MMT’s share price hit an all-time low of around USD10 in Apr’20. While it has recovered to around USD15, it is still much less than its normal trading range.
While one can blame the share price fall on Covid, but for MMT, this may not be a passing malady. Things don’t look good for MMT. While it is not in the ICU, its days look numbered.
For FY20, the company reported an operating loss of USD70m. For FY19, the operating loss was USD99m, and USD154m in FY18. It has generally been a loss-making company, despite market leading positions in all its key online ticketing agent (OTA) businesses – Air, Hotels and Bus.
Over the course of its history, MMT has racked up ~USD1150 of accumulated losses. While some of this is write-offs (for example, in FY20, the company took a goodwill impairment of USD272m on its 2017 merger with IBIBO, which had occurred at a value of around USD720m via a share swap), a considerable portion is cash losses.
As on 31-Mar-20, the company has USD130m of cash. The situation is not dire, but hard to see how the company can turn in profits in the next 1-2 years. In other words, it once again needs to raise equity to survive.
Raising equity hasn’t been a problem for MMT in the past. But will it get money now?
Why do we say so? We believe that while MMT has built a market leading business, it is seriously hard to comprehend why is it making such high losses. If a company with dominant position in 3 verticals – air, hotels and bus – is making losses after so many years of existence, then there is something fundamentally wrong with some of its assumptions.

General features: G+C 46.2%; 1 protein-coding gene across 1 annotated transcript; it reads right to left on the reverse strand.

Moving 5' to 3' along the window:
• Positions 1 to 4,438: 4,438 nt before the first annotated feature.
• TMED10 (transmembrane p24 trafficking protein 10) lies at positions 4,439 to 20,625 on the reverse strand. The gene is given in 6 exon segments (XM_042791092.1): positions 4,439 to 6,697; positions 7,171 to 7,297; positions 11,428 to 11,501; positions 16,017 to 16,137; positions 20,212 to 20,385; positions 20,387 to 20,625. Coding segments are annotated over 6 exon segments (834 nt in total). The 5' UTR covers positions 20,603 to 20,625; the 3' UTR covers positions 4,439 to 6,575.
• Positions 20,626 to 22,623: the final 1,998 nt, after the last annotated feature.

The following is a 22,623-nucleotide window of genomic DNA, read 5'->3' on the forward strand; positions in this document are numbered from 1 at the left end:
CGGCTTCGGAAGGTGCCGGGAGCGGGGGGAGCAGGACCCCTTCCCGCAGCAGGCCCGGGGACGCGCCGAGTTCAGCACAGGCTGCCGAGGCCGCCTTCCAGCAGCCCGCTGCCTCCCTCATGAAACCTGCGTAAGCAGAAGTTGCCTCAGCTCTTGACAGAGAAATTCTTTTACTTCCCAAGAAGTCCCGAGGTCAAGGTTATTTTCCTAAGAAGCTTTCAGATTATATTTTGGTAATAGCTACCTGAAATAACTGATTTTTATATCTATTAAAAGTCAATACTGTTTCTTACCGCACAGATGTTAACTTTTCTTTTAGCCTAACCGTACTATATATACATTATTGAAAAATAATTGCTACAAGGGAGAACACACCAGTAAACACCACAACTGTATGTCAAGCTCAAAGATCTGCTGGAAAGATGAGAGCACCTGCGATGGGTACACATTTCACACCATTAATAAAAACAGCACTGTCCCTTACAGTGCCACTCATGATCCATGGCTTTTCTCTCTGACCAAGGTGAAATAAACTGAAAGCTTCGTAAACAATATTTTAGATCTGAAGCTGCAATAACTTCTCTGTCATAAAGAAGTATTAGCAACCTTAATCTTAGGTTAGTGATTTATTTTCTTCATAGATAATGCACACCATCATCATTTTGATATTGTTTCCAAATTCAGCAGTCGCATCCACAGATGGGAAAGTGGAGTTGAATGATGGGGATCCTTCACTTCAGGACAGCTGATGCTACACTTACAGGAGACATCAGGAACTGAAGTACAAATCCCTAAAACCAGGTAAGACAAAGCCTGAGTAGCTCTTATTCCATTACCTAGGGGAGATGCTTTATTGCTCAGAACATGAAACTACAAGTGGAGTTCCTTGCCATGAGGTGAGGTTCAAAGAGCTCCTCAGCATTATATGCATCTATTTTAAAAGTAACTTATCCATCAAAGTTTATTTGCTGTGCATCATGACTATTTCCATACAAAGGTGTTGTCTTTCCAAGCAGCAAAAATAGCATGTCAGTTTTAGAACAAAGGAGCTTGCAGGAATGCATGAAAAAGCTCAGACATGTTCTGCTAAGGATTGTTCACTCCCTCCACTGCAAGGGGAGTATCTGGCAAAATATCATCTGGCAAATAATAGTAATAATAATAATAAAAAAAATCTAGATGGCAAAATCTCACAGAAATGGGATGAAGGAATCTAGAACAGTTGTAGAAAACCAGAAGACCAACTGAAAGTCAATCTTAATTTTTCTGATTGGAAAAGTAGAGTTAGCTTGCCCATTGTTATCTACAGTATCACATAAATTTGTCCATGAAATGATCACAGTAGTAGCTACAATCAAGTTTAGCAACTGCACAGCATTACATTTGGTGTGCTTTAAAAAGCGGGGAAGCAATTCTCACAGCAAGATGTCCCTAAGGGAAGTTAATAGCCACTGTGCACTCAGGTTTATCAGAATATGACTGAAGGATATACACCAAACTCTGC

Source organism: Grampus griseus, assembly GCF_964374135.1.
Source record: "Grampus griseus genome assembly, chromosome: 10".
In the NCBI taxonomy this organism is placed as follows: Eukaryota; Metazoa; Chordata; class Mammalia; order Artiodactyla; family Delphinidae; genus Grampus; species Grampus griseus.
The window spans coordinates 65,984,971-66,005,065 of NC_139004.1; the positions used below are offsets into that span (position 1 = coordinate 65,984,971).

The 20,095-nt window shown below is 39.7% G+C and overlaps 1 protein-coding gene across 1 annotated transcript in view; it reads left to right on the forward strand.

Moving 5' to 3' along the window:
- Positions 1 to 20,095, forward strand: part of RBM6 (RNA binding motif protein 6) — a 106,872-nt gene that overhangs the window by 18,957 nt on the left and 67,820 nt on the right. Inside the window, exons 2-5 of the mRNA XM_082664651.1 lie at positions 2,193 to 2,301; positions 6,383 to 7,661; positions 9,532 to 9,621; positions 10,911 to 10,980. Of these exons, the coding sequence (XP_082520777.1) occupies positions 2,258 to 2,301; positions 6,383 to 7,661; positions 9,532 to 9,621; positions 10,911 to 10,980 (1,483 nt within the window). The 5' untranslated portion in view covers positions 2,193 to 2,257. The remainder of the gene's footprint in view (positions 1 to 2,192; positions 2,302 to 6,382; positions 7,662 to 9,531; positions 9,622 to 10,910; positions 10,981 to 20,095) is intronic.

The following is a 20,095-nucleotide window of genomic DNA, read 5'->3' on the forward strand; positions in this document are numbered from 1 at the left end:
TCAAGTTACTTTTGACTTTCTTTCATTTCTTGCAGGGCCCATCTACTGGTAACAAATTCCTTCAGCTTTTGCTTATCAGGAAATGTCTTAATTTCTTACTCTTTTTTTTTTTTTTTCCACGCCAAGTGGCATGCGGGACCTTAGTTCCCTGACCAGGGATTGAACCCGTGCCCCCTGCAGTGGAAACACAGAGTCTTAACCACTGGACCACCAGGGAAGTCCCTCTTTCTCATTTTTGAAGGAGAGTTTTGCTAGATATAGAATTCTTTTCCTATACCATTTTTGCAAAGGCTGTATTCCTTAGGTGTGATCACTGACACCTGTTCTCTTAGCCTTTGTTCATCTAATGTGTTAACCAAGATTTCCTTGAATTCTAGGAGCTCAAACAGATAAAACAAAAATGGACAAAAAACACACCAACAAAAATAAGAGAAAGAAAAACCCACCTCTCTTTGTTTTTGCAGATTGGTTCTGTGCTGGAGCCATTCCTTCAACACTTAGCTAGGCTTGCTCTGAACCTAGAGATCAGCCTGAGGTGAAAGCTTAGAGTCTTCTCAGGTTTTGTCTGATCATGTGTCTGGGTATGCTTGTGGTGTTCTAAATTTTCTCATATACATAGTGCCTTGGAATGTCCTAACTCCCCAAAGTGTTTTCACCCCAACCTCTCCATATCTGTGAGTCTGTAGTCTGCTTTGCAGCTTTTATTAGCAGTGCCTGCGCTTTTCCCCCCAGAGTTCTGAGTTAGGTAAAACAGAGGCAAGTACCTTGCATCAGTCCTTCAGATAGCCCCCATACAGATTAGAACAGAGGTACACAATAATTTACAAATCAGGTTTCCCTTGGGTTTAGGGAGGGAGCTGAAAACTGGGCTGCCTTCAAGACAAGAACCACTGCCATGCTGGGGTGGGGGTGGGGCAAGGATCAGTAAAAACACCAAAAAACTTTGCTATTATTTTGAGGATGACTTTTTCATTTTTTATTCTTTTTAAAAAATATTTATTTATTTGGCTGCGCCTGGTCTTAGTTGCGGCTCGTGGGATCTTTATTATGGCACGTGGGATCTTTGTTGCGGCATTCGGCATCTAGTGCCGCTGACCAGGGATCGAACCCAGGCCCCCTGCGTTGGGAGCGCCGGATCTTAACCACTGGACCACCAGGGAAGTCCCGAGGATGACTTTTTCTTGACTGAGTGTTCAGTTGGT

More importantly, things could get very rough for MMT going forward, as some formidable competition is looming. While so far it has fought fellow startups like Yatra or Cleartrip, now far bigger rivals could be entering the fray. Google, Amazon, Flipkart, Paytm have all entered flight ticketing, with various partnerships. Right now, the offerings are poor, but it is likely they will get their act together. Jio would also most likely enter sooner or later. Another credible threat could be rail booking leader IRCTC, that has a very impressive and functional air booking engine. What’s more, it takes only Rs 50 per domestic ticket as ‘convenience fee’ – a fee the OTAs charge for making the booking – as compared to Rs 200 or more by Makemytrip.
In e-commerce, there is no such thing as customer loyalty. IRCTC is already undercutting MMT. An Amazon or Google can undercut or waive the convenience fee altogether for first few transactions, and severely dent MMT’s market share. MMT could have fought off the entrants had it been profitable, and had a good market cap.
With its string of losses, and depressed market cap, MMT’s hands are tied in this fight. At a time when it once again needs to entice large investors and create a war chest, MMT’s options look limited.